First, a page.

Jaguar XE R-Dynamic SE 2.0 2020: Sexy in the city
Since the Tata Group took over the embattled Jaguar and Land Rover brands and merged them into a single entity in 2013, the British brand’s future has turned shaky with Land Rover remaining strong and Jaguar taking a massive hit. Previous global sales figures had Land Rover outselling Jaguar three times over, or in short, out of every four vehicles the combined JLR Group sells, only one is a Jag, while the rest are Land Rovers. Blame it on the global trend on SUV’s, and the other European brands for selling more competitive products.
Fast forward to today, and Jaguar continues to struggle but recent releases point to a serious effort at recovery. The heavily revised XE, in R-Dynamic trim, for instance, is a strong foot forward from Jaguar. Revised headlights and tail lights, sharper and sleeker front and rear bumper, a heavily revised interior that features a new LCD display for the primary instrument cluster (like rivals from Germany) and some tweaks to improve interior space means the XE feels fresh. Combined with the very desirable R-Dynamic package (think M-Sport for BMW, S-Line for Audi), the XE is truly sexy and stylish, in a way its Teutonic Rivals can only dream about.
The silhouette is what catches you first. The sloping rear hints at a fastback designed for speed. The 19-inch wheels look sporty, but not overtly so, and the gaping radiator grill is reminiscent of a Jaguar, ready to pounce on its prey. Draped in a stylish red hue, the XE is passionate yet reserved, subdued, but with a very strong hint of aggression. It’s a style the British have mastered to perfection. Cool Britannia as they say.
The XE, in fact, shares its platform architecture with the Land Rover Velar and Jaguar F-Pace crossovers. The massive investment in modular platform sharing (along with engines and powertrains) should eventually reap good fruit as it allows for faster R&D, cheaper manufacturing costs, and better cars for the group. The BMW Group, Volkswagen Audi Group, Toyota and all other car manufacturers have adapted a similar modular platform sharing approach to help design better cars.
Power comes from the JLR Group’s family of modular Ingenium engines, available in both diesel and gasoline trim, turbocharged for good measure. In the XE, the 2.0 CRDi turbocharged diesel delivers a punchy 180hp and crucially, 430 Newton-meters of torque, attached to the ubiquitous ZF-8 Speed automatic transmission that drives the gorgeous 19-inch rear wheels.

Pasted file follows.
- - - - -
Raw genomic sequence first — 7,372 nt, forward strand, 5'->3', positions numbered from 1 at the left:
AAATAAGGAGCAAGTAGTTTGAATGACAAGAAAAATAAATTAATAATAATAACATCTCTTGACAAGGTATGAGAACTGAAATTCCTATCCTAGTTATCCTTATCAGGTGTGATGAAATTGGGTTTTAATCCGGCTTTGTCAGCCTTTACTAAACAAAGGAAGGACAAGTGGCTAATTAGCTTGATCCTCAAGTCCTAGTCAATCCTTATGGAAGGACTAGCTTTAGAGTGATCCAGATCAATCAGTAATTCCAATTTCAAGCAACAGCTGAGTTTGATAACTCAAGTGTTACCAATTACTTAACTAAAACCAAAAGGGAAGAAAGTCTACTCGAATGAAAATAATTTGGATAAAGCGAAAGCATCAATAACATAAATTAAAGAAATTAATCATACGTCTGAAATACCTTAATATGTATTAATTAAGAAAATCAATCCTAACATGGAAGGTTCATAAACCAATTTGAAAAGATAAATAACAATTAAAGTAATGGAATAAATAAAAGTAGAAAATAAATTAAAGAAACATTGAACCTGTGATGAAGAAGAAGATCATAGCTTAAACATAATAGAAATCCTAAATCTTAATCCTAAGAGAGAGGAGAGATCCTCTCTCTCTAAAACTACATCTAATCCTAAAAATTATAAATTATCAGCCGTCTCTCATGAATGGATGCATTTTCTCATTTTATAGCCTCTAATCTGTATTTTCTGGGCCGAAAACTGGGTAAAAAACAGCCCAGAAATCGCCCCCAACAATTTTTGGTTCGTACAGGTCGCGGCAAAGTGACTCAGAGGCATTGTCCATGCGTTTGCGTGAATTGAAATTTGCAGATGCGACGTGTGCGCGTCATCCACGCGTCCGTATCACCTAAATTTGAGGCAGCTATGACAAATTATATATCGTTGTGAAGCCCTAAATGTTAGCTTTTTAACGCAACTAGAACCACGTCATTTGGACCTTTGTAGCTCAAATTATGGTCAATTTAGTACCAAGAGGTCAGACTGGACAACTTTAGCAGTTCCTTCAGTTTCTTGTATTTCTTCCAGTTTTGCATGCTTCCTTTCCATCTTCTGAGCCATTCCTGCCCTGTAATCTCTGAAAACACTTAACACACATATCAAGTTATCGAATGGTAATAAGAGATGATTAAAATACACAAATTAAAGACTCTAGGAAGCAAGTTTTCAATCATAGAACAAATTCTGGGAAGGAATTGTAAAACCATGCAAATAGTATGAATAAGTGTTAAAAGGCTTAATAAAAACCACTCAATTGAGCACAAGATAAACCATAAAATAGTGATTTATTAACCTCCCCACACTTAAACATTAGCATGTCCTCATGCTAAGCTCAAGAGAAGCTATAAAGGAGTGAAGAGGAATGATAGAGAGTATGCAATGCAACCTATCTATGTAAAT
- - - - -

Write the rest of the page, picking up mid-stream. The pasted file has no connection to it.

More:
The interior is finished in perforated dark grey leather with contrasting white stitching. Oodles of matte aluminum liven up the interior, and the Meridian surround sound system’s speaker covers look like works of art. Aside from the TFT display for the instrument cluster, the center console houses another large LCD screen for the infotainment system’s brains. Shame that, due to licensing issues and factory equipment bundling constraints, JLR couldn’t include Apple CarPlay and Android Auto on the multimedia system for our market. You do get inductive / wireless charging for your latest generation of mobile phones, plus 14-way adjustable front seats.
The R-Dynamic also gets sport-tuned suspension and a small fixed ducktail spoiler on the boot-lid, differentiating itself from earlier model XE’s that made them look bloated boats on the road. The new model was so attractive, like a sultry woman looking for an equally adventurous partner, that even the wife was excited to ride in it and enjoy an evening in town. Bringing it to a dinner at a fancy hotel in Bonifacio Global City, and another get-together at the Greenhills Entertainment and Shopping District had many people rubber-necking at the XE’s overall package.
The sharp looks isn’t just skin deep of course. The XE has equally sharp real-world abilities. On the open road, the XE laps up the miles voraciously, like a hunter stalking its prey. On winding roads, the legendary agility of Jaguars (both the animal and the car brand) comes alive, switching directions with surprisingly alacrity and confidence, never losing its poise even as the winding and bumpy roads of Cavite, Laguna and Batangas conspired to wring the fast cat of its nine lives. The suspension is firm, but could do with a bit more travel and rebound control. The brake are progressive, but feel a tad over-assisted on the first few millimeters of travel, and the steering feels accurate but could also do with a tad more feel.
Overall, you can gel rather quickly with the XE R-Dynamic instantly and enjoy the drive. On the highway, the XE did a very good 16km/liter, while returning roughly 9km/liter in city conditions. The figures are quite impressive, admittedly, as I was somehow blessed with light traffic when I had it.
Truthfully, while the Jag is sexy and stylish, filled to the brim with many electronic gadgets many of us would find very useful (reverse camera, park assist which parks the car itself for you, and parking sonar sensors, plus ABS-EBD, TCS / stability control, Lane Departure Warning and six airbags) and drives extremely well, many Filipinos in this segment will still opt for a safer or more popular, more common choice. Think Mercedes-Benz, BMW or Lexus or even Audi. Which is a shame really, because the Jaguar XE easily matches, if not betters those cars, spec-for-spec, looks and overall driving experience.
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